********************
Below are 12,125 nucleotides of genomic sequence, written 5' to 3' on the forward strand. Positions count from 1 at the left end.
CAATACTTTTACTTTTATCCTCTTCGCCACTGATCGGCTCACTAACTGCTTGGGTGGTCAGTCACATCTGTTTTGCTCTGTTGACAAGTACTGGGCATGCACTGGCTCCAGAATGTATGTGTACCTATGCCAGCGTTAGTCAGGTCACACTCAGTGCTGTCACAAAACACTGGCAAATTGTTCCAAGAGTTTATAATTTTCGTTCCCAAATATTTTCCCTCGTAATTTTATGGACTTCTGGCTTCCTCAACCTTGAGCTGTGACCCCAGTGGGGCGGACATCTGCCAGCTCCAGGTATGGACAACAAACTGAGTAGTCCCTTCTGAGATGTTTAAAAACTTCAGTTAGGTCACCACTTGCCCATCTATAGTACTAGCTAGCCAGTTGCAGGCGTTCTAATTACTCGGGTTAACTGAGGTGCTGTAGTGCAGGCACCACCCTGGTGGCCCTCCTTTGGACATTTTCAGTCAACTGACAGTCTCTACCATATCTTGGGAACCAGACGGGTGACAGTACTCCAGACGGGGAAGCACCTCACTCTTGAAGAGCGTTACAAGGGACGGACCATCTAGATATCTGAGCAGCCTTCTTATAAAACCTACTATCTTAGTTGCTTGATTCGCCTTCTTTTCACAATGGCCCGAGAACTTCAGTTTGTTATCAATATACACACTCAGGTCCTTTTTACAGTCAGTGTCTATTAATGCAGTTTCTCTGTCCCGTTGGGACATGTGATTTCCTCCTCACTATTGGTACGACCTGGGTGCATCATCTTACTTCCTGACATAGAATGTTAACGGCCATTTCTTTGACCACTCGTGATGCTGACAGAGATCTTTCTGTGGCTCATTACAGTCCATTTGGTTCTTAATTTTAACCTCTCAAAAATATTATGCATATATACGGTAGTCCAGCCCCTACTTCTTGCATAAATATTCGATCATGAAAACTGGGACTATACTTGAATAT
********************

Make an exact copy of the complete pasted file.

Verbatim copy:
Below are 12,125 nucleotides of genomic sequence, written 5' to 3' on the forward strand. Positions count from 1 at the left end.
CAATACTTTTACTTTTATCCTCTTCGCCACTGATCGGCTCACTAACTGCTTGGGTGGTCAGTCACATCTGTTTTGCTCTGTTGACAAGTACTGGGCATGCACTGGCTCCAGAATGTATGTGTACCTATGCCAGCGTTAGTCAGGTCACACTCAGTGCTGTCACAAAACACTGGCAAATTGTTCCAAGAGTTTATAATTTTCGTTCCCAAATATTTTCCCTCGTAATTTTATGGACTTCTGGCTTCCTCAACCTTGAGCTGTGACCCCAGTGGGGCGGACATCTGCCAGCTCCAGGTATGGACAACAAACTGAGTAGTCCCTTCTGAGATGTTTAAAAACTTCAGTTAGGTCACCACTTGCCCATCTATAGTACTAGCTAGCCAGTTGCAGGCGTTCTAATTACTCGGGTTAACTGAGGTGCTGTAGTGCAGGCACCACCCTGGTGGCCCTCCTTTGGACATTTTCAGTCAACTGACAGTCTCTACCATATCTTGGGAACCAGACGGGTGACAGTACTCCAGACGGGGAAGCACCTCACTCTTGAAGAGCGTTACAAGGGACGGACCATCTAGATATCTGAGCAGCCTTCTTATAAAACCTACTATCTTAGTTGCTTGATTCGCCTTCTTTTCACAATGGCCCGAGAACTTCAGTTTGTTATCAATATACACACTCAGGTCCTTTTTACAGTCAGTGTCTATTAATGCAGTTTCTCTGTCCCGTTGGGACATGTGATTTCCTCCTCACTATTGGTACGACCTGGGTGCATCATCTTACTTCCTGACATAGAATGTTAACGGCCATTTCTTTGACCACTCGTGATGCTGACAGAGATCTTTCTGTGGCTCATTACAGTCCATTTGGTTCTTAATTTTAACCTCTCAAAAATATTATGCATATATACGGTAGTCCAGCCCCTACTTCTTGCATAAATATTCGATCATGAAAACTGGGACTATACTTGAATAT